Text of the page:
Fisho’s shock at study revealing dramatic shark decline

 

A CAIRNS fishing charter operator is in disbelief after learning of a new study which reports the number of oceanic sharks and rays worldwide has fallen by 71 per cent since 1970.

James Cook University's Professor Colin Simpfendorfer and Dr Cassandra Rigby were part of an international team of authors that found dramatic declines after they calculated two biodiversity indicators for oceanic sharks and rays worldwide.

The paper was a project of the Global Shark Trends Project and found "the risk of extinction to marine species is primarily caused by overfishing".

"The authors (of the study) attribute this decline to an 18-fold increase in relative fishing pressure - a measure of the proportion of sharks and rays caught relative to their global population - over the period," the research read.

A critically endangered scalloped hammerhead sharks caught in the NSW Government shark nets off Palm Beach. Picture: Supplied
A critically endangered scalloped hammerhead sharks caught in the NSW Government shark nets off Palm Beach. Picture: Supplied

 

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Of the 31 species tested, it found 24 were now threatened with extinction, and three species (the oceanic whitetip, the scalloped and great hammerhead sharks) had declined so sharply that they were now classified as critically endangered.

Prof Simpfendorfer said despite the bad news, great white sharks and the great hammerhead shark populations in the Northwest Atlantic appeared to be recovering due to strict US laws now protecting them.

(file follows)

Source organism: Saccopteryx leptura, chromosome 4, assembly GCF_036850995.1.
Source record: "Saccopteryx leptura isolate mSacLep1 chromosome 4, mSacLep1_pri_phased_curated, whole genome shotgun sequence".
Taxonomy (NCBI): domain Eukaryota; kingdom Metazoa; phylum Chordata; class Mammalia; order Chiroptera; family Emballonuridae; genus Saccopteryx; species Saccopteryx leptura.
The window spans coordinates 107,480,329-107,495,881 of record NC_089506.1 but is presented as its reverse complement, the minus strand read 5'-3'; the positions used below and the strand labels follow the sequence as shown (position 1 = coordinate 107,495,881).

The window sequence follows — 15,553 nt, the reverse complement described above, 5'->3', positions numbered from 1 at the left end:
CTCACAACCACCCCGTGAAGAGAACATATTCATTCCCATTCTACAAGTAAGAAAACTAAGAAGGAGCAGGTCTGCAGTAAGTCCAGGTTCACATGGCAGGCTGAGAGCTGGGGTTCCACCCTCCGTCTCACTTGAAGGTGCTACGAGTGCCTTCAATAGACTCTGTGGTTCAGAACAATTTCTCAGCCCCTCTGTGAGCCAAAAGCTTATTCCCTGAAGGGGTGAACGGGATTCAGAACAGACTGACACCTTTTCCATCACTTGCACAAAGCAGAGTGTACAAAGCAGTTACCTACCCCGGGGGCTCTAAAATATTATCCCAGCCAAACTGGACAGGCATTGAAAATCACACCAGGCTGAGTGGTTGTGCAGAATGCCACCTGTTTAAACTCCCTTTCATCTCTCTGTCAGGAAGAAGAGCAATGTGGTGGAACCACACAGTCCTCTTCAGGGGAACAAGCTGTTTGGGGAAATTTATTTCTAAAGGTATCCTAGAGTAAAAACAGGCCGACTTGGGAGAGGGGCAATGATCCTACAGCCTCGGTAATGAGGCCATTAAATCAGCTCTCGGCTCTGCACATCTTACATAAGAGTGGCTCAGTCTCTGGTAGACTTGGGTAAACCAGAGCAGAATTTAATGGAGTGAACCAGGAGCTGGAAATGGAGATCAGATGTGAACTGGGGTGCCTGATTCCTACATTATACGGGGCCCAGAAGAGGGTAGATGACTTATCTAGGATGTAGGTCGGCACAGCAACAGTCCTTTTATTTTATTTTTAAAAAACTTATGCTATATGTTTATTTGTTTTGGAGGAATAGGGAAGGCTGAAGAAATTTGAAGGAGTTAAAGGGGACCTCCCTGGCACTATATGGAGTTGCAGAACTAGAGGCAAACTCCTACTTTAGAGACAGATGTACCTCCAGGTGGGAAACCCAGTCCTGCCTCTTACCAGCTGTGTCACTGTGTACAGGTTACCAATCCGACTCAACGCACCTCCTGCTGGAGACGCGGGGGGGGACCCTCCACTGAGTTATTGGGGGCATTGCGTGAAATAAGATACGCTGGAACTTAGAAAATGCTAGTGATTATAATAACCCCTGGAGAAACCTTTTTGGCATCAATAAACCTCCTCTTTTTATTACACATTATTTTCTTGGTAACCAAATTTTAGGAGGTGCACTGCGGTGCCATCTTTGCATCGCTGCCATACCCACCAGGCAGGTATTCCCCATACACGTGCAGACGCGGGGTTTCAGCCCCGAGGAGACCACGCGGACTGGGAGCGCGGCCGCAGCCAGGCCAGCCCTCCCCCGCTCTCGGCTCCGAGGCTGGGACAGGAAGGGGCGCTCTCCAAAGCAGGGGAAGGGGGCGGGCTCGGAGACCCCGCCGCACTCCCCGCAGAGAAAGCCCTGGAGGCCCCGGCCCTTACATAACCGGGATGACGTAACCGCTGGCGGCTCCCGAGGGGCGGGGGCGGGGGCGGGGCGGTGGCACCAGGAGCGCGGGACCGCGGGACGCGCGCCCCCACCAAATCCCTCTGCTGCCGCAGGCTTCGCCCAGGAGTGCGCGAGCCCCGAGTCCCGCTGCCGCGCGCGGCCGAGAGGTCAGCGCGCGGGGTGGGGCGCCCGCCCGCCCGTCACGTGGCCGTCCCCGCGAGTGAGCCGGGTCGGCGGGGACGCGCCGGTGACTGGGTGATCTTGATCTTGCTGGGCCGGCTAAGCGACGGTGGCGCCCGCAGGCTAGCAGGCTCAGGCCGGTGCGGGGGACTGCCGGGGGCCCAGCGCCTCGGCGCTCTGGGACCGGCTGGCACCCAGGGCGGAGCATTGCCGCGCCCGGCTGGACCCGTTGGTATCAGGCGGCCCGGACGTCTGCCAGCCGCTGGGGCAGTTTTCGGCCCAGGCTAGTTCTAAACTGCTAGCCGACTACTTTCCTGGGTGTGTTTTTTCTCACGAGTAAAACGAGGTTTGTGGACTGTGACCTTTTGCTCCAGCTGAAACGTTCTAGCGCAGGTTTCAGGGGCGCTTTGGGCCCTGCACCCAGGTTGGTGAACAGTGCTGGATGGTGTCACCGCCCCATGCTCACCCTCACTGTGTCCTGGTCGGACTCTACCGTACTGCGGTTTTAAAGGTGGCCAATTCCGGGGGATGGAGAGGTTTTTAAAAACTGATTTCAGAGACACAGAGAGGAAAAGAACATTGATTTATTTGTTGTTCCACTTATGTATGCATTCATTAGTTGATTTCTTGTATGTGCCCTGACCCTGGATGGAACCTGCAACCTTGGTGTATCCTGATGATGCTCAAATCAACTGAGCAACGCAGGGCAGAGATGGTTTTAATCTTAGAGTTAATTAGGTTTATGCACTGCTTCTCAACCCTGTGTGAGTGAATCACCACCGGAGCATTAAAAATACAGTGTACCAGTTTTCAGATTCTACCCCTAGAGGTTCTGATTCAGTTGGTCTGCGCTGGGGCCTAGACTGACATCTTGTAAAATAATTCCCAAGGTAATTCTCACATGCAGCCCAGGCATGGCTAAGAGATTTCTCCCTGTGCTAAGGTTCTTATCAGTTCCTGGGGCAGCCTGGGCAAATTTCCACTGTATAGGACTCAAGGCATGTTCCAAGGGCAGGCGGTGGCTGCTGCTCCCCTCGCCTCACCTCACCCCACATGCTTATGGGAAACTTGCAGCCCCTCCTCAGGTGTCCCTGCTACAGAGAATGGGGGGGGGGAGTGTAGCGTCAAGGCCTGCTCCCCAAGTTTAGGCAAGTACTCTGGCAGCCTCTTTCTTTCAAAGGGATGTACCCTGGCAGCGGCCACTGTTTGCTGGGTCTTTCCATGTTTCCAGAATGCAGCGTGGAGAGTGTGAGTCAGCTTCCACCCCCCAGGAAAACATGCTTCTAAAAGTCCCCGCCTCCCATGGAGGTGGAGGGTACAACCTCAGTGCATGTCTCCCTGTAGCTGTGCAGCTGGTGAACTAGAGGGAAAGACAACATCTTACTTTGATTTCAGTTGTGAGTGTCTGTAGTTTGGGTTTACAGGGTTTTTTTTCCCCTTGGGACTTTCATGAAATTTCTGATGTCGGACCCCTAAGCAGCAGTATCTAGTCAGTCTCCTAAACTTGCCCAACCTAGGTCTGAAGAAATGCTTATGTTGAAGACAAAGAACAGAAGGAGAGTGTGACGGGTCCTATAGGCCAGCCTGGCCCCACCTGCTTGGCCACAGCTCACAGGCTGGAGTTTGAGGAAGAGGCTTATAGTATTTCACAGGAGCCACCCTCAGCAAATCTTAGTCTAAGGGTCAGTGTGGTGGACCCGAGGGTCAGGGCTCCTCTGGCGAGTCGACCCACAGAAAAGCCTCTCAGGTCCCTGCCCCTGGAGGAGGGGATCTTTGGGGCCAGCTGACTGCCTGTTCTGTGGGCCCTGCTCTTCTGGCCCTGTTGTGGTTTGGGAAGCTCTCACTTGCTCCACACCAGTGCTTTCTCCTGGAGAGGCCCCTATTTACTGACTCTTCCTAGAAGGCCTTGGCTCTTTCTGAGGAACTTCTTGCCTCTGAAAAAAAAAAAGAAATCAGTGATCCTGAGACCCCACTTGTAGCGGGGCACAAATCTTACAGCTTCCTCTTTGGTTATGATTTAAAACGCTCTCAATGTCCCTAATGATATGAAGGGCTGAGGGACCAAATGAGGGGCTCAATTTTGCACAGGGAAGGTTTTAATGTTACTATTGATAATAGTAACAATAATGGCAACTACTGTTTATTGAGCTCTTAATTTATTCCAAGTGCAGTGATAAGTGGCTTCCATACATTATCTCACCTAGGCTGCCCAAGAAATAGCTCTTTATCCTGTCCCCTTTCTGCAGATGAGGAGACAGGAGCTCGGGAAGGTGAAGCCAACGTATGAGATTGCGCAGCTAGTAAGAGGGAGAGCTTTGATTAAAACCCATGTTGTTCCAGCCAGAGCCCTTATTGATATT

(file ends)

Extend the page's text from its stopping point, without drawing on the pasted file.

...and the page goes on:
"Fishing limits are needed immediately to prevent shark and ray population collapses. Governments should adopt, implement, and enforce - at domestic and regional levels - science-based catch limits and other protective measures," professor Simpfendorfer said.

JCU research and Director of the Centre for Sustainable Tropical Fisheries professor Colin Simpfendorfer said sharks are facing growing threats in the world’s oceans.
JCU research and Director of the Centre for Sustainable Tropical Fisheries professor Colin Simpfendorfer said sharks are facing growing threats in the world’s oceans.

He said scientists were also warning of the consequences of doing nothing.

"There is a moment when depletion of a species reaches a point of no return. If nothing is done and we reach that point then we are gambling on what a future without sharks and rays in our oceans will be like.

Cairns Fishing Adventures owner Carlo Ferrara said if numbers had fallen by 71 per cent, he knew "where the other 29 per cent were."

"It's extreme out here. The trend is going the other way round here," Mr Ferrara said.

After 15 years in the charter fishing game, Mr Ferrara said on Tuesday he returned with seven sharks to one Spanish mackerel and on another recent trip from 30 hooks, he hauled in only five fish.

Originally published as Fisho's shock at study revealing dramatic shark number decline



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